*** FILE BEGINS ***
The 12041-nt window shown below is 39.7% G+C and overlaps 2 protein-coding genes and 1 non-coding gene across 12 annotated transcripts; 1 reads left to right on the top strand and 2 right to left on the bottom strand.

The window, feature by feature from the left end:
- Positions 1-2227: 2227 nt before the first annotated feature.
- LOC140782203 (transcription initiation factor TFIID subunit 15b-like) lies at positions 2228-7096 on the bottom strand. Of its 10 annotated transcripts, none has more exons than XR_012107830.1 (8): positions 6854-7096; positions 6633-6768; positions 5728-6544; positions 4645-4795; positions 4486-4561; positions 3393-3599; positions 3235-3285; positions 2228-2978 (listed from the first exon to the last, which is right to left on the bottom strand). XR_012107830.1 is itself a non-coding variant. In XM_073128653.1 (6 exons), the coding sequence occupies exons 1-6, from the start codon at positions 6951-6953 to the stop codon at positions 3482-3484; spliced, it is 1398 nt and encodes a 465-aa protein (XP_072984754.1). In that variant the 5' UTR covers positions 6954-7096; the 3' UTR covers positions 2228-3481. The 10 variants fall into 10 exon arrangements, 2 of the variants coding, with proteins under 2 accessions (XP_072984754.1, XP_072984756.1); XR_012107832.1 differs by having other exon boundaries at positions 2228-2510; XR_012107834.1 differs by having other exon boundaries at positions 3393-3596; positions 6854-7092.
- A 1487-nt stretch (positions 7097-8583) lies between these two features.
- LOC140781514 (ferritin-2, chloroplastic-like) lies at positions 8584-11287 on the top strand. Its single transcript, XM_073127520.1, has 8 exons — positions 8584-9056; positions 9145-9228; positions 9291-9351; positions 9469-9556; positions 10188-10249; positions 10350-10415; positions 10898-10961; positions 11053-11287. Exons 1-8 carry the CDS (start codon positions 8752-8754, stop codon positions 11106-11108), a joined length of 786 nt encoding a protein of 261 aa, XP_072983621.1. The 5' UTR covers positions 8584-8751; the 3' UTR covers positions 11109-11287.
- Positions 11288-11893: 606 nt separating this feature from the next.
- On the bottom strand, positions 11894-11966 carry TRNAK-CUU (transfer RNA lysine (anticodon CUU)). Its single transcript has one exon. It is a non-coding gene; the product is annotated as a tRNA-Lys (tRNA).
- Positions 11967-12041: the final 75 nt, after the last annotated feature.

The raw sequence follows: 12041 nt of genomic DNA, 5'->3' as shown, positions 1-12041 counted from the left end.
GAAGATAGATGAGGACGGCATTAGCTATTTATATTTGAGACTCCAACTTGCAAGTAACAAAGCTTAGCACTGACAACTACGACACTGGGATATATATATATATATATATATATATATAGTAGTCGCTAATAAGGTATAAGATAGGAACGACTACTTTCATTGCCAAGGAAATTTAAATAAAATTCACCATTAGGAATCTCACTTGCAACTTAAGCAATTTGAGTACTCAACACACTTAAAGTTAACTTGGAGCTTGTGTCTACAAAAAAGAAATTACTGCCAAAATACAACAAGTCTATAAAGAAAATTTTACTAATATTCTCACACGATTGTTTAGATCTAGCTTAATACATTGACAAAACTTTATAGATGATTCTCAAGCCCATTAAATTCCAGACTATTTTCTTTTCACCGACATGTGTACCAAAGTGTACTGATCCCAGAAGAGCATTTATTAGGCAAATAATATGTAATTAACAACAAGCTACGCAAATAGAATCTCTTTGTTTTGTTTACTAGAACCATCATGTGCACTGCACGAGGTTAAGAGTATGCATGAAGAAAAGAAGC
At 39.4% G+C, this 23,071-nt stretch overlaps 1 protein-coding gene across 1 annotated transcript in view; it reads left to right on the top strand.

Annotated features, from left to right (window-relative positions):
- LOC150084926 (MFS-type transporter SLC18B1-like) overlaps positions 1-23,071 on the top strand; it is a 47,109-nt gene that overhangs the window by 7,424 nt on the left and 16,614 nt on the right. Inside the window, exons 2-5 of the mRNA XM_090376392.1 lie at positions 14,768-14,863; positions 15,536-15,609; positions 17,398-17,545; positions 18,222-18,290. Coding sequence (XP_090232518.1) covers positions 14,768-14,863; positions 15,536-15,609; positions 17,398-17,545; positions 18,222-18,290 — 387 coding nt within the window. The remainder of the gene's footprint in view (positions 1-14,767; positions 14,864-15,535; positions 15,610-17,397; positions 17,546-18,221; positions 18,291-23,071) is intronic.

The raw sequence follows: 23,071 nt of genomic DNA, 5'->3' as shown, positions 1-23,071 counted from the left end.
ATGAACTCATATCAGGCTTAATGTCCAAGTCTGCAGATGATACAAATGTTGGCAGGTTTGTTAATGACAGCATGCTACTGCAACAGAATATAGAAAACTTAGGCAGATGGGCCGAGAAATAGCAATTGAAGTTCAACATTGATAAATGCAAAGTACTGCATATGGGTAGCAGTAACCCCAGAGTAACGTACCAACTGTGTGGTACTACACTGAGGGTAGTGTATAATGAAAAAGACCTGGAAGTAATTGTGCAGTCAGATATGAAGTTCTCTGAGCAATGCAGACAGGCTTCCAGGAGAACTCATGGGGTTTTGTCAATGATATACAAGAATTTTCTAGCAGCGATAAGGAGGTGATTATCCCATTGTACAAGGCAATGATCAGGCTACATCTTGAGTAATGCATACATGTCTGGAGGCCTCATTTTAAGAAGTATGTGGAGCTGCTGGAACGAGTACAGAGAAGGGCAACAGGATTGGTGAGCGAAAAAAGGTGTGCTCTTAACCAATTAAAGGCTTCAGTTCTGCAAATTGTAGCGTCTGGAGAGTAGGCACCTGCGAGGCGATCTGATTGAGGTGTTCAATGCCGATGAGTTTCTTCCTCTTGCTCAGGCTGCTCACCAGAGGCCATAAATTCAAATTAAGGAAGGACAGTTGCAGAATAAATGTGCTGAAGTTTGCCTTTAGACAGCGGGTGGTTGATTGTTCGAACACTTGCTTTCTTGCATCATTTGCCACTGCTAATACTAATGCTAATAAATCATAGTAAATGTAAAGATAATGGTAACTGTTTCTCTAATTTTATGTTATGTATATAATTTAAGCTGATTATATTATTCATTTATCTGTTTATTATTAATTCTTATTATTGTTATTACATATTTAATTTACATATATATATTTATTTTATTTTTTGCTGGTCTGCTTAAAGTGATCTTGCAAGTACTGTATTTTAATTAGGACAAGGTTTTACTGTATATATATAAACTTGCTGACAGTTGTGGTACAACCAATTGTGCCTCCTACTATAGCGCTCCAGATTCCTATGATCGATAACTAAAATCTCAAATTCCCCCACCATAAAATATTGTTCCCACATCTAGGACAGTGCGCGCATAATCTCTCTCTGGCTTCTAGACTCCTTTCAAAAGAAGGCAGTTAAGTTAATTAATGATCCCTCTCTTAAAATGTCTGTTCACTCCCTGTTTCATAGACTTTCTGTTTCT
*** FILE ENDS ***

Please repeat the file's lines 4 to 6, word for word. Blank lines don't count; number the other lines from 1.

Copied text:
- LOC140782203 (transcription initiation factor TFIID subunit 15b-like) lies at positions 2228-7096 on the bottom strand. Of its 10 annotated transcripts, none has more exons than XR_012107830.1 (8): positions 6854-7096; positions 6633-6768; positions 5728-6544; positions 4645-4795; positions 4486-4561; positions 3393-3599; positions 3235-3285; positions 2228-2978 (listed from the first exon to the last, which is right to left on the bottom strand). XR_012107830.1 is itself a non-coding variant. In XM_073128653.1 (6 exons), the coding sequence occupies exons 1-6, from the start codon at positions 6951-6953 to the stop codon at positions 3482-3484; spliced, it is 1398 nt and encodes a 465-aa protein (XP_072984754.1). In that variant the 5' UTR covers positions 6954-7096; the 3' UTR covers positions 2228-3481. The 10 variants fall into 10 exon arrangements, 2 of the variants coding, with proteins under 2 accessions (XP_072984754.1, XP_072984756.1); XR_012107832.1 differs by having other exon boundaries at positions 2228-2510; XR_012107834.1 differs by having other exon boundaries at positions 3393-3596; positions 6854-7092.
- A 1487-nt stretch (positions 7097-8583) lies between these two features.
- LOC140781514 (ferritin-2, chloroplastic-like) lies at positions 8584-11287 on the top strand. Its single transcript, XM_073127520.1, has 8 exons — positions 8584-9056; positions 9145-9228; positions 9291-9351; positions 9469-9556; positions 10188-10249; positions 10350-10415; positions 10898-10961; positions 11053-11287. Exons 1-8 carry the CDS (start codon positions 8752-8754, stop codon positions 11106-11108), a joined length of 786 nt encoding a protein of 261 aa, XP_072983621.1. The 5' UTR covers positions 8584-8751; the 3' UTR covers positions 11109-11287.